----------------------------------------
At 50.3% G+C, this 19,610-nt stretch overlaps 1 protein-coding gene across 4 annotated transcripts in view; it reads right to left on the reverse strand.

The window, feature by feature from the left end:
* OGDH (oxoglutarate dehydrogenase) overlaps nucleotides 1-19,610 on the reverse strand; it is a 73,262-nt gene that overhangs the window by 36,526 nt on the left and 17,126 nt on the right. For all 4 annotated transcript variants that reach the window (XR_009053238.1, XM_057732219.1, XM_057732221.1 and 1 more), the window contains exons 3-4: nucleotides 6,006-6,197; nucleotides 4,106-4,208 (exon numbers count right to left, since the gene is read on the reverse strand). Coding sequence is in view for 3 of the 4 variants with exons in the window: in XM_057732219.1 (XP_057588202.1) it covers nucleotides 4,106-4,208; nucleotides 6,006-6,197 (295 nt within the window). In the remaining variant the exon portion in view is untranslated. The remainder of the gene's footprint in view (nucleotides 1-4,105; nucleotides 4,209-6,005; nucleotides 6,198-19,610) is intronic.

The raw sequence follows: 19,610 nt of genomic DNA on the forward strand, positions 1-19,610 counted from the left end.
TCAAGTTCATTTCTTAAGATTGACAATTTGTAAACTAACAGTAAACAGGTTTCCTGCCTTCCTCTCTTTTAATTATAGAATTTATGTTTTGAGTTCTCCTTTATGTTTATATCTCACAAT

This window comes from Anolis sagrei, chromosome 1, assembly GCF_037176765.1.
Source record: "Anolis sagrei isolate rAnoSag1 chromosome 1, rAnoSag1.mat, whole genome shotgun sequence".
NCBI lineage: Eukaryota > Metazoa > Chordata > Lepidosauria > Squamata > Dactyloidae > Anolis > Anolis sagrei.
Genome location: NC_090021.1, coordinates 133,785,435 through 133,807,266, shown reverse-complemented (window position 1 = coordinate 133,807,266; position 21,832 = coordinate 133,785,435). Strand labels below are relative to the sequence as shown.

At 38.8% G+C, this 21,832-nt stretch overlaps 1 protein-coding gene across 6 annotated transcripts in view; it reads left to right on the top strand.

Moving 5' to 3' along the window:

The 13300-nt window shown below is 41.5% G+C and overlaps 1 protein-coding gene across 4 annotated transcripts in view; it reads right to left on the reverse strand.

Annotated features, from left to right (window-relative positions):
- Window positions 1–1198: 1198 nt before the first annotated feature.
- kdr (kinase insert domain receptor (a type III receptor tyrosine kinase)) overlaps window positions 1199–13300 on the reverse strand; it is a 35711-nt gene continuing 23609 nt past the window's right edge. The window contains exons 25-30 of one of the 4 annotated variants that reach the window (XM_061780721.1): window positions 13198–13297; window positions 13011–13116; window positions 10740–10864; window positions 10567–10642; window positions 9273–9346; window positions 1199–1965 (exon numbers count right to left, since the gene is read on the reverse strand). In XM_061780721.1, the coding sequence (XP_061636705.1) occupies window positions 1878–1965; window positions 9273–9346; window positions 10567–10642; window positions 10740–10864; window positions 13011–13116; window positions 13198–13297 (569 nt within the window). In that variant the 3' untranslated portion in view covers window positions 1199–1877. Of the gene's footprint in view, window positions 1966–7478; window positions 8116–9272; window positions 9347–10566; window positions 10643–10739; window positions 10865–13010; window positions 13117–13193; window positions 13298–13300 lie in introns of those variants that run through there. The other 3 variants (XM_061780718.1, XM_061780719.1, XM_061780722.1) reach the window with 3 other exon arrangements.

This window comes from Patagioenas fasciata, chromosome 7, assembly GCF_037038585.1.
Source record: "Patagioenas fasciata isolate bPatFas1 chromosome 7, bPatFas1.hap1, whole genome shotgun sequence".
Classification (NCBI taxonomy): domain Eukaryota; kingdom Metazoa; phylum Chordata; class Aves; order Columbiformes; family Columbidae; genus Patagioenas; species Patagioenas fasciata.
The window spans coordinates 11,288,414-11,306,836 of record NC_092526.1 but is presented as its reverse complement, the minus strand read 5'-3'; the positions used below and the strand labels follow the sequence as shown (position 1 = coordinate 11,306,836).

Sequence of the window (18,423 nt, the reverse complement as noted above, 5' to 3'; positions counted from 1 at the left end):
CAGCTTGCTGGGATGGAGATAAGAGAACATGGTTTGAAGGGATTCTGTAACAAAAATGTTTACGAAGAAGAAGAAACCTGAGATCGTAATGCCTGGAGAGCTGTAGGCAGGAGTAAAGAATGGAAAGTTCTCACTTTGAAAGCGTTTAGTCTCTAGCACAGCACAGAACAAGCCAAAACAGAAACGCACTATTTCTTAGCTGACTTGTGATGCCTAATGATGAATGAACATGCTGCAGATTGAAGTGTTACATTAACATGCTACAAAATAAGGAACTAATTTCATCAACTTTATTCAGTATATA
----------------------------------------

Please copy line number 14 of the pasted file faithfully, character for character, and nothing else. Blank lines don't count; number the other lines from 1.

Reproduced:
- Window positions 1–1198: 1198 nt before the first annotated feature.